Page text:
The Office of the Secretary General comprises: the Secretary General himself, who heads the IS, as well as the Deputy Secretary General; the Private Office that includes a director and staff;  a Human Security Unit, headed by the NATO Secretary General’s Special Representative for Women, Peace and Security; the Policy Planning Unit and the Council Secretariat.


The IS fulfils a number of roles filled by different divisions:

  • Joint Intelligence and Security Division: benefiting from increased intelligence-sharing between member country services and the Alliance, this division produces strategic analytical reports related to terrorism and its links with other transnational threats. It is also responsible for coordinating, monitoring and implementing NATO's security policy, for overall security within NATO and for the NATO Headquarters Security Service.
  • Emerging Security Challenges Division: this division deals with a growing range of non-traditional risks and challenges. For instance, it focuses on terrorism, hybrid threats, cyber defence, artificial intelligence, and climate and energy security. It also conducts strategic analysis and runs NATO’s science programme.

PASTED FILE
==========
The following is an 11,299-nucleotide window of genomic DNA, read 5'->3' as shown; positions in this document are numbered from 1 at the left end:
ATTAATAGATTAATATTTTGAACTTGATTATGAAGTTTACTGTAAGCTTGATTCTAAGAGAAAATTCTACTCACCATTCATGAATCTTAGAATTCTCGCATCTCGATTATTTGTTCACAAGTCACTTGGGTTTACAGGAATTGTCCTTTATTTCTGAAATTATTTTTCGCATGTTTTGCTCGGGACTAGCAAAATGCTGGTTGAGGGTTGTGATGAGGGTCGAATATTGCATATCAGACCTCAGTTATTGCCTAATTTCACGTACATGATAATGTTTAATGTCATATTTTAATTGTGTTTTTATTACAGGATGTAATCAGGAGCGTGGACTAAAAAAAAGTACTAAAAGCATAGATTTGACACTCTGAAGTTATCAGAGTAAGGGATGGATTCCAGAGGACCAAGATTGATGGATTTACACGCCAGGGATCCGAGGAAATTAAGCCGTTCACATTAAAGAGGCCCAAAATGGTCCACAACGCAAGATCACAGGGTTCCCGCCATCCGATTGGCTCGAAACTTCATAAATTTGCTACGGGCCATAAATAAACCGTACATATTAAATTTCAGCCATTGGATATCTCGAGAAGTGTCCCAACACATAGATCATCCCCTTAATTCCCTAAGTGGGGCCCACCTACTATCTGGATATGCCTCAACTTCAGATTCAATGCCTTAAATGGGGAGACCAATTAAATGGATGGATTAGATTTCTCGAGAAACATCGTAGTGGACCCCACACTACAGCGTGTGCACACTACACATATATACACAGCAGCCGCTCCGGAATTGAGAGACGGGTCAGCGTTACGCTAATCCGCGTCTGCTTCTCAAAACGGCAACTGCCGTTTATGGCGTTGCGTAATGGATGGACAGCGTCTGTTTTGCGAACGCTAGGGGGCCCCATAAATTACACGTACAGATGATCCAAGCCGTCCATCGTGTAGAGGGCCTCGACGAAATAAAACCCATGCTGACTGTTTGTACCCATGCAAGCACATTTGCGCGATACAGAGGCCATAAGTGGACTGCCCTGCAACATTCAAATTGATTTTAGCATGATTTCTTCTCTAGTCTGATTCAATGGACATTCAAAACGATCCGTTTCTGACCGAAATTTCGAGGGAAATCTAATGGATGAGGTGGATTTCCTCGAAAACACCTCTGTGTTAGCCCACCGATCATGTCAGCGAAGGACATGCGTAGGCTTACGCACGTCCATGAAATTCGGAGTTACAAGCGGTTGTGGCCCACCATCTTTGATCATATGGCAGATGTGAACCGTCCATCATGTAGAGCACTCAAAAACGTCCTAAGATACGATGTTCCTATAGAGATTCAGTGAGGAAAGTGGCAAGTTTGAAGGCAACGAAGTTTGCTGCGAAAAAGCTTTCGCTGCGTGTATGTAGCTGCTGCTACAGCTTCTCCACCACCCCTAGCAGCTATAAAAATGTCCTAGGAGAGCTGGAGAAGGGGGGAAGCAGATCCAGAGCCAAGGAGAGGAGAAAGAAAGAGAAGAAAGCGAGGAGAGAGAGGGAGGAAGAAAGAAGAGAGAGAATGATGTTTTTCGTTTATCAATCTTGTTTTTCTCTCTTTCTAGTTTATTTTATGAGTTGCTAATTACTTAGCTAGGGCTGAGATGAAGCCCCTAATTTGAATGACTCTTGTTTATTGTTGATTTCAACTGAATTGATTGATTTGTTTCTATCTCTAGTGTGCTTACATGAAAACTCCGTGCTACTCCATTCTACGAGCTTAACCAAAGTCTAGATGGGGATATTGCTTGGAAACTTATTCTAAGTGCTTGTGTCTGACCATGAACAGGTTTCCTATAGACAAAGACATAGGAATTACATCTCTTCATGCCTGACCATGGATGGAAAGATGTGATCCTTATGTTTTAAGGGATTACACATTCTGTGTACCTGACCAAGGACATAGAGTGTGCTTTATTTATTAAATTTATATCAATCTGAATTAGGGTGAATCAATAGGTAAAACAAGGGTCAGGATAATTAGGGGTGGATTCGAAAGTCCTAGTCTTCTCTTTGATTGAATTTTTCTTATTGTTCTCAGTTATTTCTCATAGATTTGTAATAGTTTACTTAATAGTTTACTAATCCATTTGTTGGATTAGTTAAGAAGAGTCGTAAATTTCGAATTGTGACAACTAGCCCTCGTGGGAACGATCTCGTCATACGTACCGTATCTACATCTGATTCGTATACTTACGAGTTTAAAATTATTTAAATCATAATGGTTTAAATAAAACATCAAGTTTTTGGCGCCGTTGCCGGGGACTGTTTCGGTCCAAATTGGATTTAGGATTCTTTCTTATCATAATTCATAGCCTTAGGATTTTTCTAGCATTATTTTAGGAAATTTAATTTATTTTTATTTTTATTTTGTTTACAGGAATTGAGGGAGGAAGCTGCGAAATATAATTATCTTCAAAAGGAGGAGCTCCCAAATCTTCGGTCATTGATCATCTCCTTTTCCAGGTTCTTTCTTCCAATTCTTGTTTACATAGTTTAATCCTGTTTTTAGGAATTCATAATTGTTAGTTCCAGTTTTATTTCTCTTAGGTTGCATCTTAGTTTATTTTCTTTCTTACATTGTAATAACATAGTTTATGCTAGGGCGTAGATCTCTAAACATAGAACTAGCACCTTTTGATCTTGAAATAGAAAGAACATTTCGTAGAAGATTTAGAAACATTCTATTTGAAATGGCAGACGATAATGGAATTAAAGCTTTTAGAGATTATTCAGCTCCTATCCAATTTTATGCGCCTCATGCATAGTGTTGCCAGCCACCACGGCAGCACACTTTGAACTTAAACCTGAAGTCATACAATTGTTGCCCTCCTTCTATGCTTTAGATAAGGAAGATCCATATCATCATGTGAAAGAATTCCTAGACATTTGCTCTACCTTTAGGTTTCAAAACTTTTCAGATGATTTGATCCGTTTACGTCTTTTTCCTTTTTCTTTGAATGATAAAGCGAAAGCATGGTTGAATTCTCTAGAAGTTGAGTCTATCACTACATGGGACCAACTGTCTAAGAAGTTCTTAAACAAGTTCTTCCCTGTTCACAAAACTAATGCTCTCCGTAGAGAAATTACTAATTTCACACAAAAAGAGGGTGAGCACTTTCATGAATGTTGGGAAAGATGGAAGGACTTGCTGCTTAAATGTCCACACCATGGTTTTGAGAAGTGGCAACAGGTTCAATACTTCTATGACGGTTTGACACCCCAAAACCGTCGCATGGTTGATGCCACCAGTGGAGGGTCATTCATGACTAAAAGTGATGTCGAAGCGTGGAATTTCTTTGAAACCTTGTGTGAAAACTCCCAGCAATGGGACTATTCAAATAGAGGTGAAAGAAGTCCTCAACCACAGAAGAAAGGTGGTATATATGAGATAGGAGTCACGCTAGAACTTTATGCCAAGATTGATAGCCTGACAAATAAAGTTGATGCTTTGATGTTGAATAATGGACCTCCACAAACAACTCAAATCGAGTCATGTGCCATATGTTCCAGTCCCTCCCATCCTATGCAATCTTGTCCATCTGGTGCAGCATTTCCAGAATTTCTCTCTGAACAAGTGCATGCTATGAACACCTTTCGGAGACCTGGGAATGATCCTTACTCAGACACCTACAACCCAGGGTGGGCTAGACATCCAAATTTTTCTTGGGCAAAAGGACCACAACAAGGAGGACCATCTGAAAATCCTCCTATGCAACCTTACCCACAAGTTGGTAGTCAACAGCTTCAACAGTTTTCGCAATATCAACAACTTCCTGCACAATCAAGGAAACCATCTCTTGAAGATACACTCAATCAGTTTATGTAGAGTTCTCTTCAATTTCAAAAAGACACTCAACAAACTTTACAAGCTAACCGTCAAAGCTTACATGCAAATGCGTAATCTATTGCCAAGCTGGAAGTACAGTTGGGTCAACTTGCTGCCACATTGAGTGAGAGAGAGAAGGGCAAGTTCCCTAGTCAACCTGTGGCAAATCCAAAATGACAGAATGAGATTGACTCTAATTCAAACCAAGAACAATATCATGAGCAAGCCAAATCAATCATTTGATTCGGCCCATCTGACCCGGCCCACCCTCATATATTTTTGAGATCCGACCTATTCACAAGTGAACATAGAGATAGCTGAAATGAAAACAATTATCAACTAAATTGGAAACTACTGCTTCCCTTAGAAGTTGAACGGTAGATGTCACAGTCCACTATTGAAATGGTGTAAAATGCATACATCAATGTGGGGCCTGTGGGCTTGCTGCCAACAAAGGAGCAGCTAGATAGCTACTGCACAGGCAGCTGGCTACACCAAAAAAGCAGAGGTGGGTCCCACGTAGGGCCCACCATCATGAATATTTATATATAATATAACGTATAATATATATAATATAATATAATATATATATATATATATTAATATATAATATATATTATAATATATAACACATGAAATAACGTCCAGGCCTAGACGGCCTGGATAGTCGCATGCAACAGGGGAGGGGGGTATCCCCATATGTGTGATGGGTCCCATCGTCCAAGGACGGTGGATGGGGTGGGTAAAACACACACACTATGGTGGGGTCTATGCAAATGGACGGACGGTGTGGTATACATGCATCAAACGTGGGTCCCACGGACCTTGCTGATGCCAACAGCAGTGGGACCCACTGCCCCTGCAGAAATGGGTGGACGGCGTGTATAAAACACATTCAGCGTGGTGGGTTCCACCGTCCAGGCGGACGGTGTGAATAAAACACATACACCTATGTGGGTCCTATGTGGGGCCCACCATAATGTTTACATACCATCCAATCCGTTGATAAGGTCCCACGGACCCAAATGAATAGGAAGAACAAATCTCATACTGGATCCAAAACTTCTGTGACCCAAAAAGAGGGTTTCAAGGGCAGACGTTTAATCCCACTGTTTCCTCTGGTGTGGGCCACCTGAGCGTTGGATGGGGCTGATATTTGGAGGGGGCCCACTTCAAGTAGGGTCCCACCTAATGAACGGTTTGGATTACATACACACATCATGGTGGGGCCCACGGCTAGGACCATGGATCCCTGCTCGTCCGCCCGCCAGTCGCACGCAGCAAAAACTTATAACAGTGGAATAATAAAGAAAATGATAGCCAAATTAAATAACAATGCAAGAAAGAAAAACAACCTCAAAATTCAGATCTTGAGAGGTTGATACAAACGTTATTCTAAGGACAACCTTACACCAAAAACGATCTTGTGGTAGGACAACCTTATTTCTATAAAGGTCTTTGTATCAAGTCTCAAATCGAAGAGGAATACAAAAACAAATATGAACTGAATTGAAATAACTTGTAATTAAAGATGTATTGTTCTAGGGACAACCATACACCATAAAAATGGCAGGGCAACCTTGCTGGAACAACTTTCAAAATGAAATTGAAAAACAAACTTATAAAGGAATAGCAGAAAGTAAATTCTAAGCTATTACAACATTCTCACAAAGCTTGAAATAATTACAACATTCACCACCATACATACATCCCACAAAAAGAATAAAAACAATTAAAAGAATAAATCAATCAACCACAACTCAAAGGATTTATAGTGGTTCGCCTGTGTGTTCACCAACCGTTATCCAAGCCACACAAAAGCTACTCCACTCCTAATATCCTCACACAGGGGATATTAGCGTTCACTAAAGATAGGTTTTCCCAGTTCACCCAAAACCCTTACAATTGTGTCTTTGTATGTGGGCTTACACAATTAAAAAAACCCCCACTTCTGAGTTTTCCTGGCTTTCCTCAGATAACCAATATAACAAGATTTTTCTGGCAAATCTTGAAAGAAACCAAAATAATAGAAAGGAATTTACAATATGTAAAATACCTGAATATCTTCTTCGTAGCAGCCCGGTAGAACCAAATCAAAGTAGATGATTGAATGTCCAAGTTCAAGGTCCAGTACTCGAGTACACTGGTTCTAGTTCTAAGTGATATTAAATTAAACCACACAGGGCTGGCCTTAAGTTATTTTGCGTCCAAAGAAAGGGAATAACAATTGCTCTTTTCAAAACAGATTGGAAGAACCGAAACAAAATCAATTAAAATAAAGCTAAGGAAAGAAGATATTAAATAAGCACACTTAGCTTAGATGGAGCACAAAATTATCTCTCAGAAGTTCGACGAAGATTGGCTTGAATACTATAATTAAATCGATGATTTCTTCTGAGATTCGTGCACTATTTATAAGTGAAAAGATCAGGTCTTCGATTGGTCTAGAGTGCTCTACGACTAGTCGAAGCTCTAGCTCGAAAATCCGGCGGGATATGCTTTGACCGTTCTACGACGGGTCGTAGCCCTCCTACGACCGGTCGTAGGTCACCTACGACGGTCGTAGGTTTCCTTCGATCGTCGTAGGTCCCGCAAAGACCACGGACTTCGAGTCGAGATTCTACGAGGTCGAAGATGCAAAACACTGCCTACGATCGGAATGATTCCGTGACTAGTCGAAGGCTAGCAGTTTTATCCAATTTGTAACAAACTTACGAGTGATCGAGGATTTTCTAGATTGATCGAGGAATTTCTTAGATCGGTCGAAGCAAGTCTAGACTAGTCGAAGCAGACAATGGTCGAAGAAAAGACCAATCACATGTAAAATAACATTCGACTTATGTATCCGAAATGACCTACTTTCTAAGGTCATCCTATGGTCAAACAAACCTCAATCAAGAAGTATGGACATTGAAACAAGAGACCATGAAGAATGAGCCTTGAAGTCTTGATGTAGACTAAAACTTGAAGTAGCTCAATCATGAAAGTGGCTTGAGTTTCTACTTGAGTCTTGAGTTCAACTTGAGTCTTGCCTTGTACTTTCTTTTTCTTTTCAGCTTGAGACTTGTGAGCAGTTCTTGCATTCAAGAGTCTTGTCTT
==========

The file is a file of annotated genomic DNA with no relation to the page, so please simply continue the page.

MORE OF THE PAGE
• Political Affairs and Security Policy Division: this division provides political advice and policy guidance. It has the lead role in the political aspects of NATO's core security tasks, including regional and security affairs, as well as relations with other international organisations and partner countries. It also deals with arms control issues, disarmament and the non-proliferation of weapons of mass destruction.